Sharpton was one of the principle inciters of the Crown Heights riots and the arson of Freddie's Fashion Mart (owned by Freddy Harari), in which seven employees died. Today, Sharpton is a regular on TV and Democratic politicians seeking higher office regularly kiss his ring.
BDS supporter Linda Sarsour addressed a forum at the recent Democratic National Convention. And even after the Biden campaign disavowed support for BDS, the candidate still apologized to Muslim leaders for the criticism of Sarsour. Biden has repeatedly called for more teaching about Islam in public schools. AOC recently withdrew from an event sponsored by Americans for Peace Now honoring the late Prime Minister Yitzchak Rabin as a peacemaker, after discovering that in better woke circles her attendance would be considered consorting with the enemy.
Corporate America has been fully in the tank for Black Lives Matter (BLM), despite the openly proclaimed neo-Marxism of its founders and the targeting of Jewish businesses and places of worship in BLM "protests."
On campus, campaigns are regularly waged in student government organizations to expel Jewish students who have been to or expressed support for Israel.
NONE OF THIS is accidental. CRT ideology has a particular "Jewish problem." According to Ibram X. Kendi, the current superstar of the CRT movement — his How to Be an Antiracist was suggested orientation week reading at one Ivy League school — all differences in outcomes between different racial groups (except, presumably, NBA rosters) can only be explained by historic, systemic racism and must be remedied by the government. He proposes a constitutional ban on inequities in outcomes between groups, and a government agency charged with policing racist ideas. Martin Luther King's "I have a dream speech," with its call for a world in which Americans would no longer be judged by the color of their skin but by the character of their souls, is objectively racist by Kendi's lights.
The phenomenal success of Jews in every area — e.g., 30 percent of Nobel Prizes since 2000 — despite a millennia-long history of being the victims of expulsion, mass murder, and genocide, is an open refutation of the claim that only racism can explain why some groups are less successful, and that cultural factors are irrelevant. In some ways, Indians and black immigrants to America constitute an even bigger challenge. Two-thirds of the black students at Harvard are children of immigrants, despite constituting only a small fraction of the American black community. That suggests that skin color is not the sole determinant of success. Not surprisingly, a black student group at Cornell recently demanded that the university's affirmative action guidelines exclude African immigrants.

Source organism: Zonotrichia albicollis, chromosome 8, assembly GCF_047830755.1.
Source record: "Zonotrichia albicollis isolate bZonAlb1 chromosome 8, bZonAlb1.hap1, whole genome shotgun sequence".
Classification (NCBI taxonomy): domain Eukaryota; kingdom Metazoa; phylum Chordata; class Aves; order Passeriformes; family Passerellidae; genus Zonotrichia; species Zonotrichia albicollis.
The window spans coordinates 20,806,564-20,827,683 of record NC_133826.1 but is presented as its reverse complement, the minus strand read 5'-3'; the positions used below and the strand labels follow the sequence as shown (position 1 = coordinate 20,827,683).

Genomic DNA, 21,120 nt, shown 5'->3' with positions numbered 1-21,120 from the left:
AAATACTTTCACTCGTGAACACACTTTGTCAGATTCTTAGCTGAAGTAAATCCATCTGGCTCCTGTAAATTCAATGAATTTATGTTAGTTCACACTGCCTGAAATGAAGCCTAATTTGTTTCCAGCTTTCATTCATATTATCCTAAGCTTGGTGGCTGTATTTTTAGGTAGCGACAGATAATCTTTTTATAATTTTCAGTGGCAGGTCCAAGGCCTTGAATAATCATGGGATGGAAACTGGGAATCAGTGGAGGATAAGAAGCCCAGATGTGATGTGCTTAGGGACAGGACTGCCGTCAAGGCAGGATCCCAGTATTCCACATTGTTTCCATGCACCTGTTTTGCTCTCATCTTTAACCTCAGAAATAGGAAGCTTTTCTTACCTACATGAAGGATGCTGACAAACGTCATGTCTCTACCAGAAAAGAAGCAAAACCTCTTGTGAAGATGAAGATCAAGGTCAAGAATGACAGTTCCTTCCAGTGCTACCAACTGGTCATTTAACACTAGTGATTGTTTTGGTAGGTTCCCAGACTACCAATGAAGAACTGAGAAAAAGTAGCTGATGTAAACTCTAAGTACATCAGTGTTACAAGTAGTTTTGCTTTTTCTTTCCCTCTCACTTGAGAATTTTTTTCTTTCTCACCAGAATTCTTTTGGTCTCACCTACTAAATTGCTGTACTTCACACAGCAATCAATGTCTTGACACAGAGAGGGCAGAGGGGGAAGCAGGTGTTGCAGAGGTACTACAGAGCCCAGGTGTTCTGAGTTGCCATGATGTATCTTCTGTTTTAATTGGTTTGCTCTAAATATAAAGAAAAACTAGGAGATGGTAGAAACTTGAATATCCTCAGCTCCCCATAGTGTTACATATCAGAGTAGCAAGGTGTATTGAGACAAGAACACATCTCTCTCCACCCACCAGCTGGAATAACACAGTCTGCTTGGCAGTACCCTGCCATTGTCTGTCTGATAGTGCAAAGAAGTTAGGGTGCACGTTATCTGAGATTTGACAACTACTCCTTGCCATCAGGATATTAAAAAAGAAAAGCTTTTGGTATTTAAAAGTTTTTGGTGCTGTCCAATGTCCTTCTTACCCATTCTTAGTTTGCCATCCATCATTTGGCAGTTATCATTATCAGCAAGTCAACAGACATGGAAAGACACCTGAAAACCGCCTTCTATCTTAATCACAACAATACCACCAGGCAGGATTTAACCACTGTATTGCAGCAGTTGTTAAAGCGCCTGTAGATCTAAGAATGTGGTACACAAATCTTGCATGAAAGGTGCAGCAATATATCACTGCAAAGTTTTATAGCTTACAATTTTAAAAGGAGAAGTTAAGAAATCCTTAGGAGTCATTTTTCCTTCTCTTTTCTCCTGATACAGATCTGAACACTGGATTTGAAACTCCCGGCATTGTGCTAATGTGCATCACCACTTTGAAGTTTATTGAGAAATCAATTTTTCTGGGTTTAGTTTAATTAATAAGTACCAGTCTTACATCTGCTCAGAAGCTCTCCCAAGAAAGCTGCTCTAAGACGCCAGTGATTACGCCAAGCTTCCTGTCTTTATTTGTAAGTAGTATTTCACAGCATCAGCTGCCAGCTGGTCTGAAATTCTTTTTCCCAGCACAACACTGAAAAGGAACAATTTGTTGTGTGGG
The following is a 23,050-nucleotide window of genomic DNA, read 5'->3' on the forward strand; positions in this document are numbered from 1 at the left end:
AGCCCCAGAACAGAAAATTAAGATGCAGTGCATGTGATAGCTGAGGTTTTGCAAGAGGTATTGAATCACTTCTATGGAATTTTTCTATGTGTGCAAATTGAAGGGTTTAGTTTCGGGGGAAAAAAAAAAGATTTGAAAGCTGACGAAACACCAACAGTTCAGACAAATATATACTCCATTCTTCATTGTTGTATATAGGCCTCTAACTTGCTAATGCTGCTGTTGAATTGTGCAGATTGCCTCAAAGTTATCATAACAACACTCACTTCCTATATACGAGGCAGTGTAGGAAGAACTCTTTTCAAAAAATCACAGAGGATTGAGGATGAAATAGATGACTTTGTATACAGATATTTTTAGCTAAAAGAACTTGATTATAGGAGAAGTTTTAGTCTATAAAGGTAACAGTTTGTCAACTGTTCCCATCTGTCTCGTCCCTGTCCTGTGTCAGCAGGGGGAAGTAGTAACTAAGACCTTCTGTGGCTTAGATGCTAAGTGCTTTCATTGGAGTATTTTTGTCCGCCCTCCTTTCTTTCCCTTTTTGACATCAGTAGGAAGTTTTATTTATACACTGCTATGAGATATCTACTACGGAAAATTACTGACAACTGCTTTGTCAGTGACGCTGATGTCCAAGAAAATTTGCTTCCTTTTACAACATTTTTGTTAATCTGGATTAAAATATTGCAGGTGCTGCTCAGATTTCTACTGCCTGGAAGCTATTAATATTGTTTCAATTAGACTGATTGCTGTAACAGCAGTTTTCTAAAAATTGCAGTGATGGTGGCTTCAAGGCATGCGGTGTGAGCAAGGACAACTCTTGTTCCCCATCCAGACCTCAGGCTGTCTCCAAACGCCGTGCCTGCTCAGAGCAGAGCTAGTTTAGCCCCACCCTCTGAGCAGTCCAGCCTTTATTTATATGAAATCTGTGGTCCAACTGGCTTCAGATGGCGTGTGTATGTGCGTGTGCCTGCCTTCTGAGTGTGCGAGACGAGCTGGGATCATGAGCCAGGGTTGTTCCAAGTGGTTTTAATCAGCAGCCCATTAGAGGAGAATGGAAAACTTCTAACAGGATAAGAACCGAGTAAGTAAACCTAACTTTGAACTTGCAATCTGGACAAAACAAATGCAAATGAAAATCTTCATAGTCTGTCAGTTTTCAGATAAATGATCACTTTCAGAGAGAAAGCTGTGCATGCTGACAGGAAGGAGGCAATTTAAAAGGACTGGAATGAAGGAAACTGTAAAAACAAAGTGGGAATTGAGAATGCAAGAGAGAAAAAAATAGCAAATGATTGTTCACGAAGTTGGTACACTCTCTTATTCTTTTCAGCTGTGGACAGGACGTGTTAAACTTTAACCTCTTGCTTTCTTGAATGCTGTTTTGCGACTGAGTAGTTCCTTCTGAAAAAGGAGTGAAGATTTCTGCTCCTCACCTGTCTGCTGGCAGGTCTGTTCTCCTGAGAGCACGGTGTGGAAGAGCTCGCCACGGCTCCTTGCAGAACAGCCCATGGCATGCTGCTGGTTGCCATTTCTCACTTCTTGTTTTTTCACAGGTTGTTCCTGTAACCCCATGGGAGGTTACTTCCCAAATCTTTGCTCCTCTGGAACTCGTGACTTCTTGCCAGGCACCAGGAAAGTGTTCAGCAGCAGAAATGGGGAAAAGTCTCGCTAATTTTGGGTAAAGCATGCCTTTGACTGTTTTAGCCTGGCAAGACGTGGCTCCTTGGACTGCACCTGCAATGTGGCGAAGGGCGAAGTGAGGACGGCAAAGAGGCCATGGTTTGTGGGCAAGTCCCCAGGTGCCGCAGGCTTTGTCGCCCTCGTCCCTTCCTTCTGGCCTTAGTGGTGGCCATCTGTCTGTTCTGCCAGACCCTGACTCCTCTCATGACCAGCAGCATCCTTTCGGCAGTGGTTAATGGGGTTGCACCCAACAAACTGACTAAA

The solution for CRT theorists has been to elide the unique history of the Jewish People and simply lump them into the general category of whiteness — dismissing, for instance, the Holocaust as just a case of "white-on-white violence." As Blake Flayton, a "progressive" Jewish student at George Washington University, recently wrote Bari Weiss: "We don't fit into 'oppressor' or 'oppressed' categories.... The hatred we experience on campus has nothing to do with the Israel-Palestinian conflict. It is because Jews defy anti-racist ideology simply by existing. So it's not so much that Zionism is racism. It's that Jewishness is."
In her recent wake-up call to American Jewry, "Stop Being Shocked," Bari Weiss decries the fashionable dismissal of the America's "capacious" liberalism, with which we all grew up — equality before G-d and the law, due process, the belief in pluralism as a source of strength, and pride in tolerance for the liberty of thought, faith, and speech of others — as the products of dead white men. Many of these ideas have their source in the Hebrew Bible: the view that each person should be judged not by his lineage but by his deeds; the insistence on human agency and free will.
"We should never be shocked," she concludes, "that any ideology that makes war on these true and eternal values will inevitably make war on us."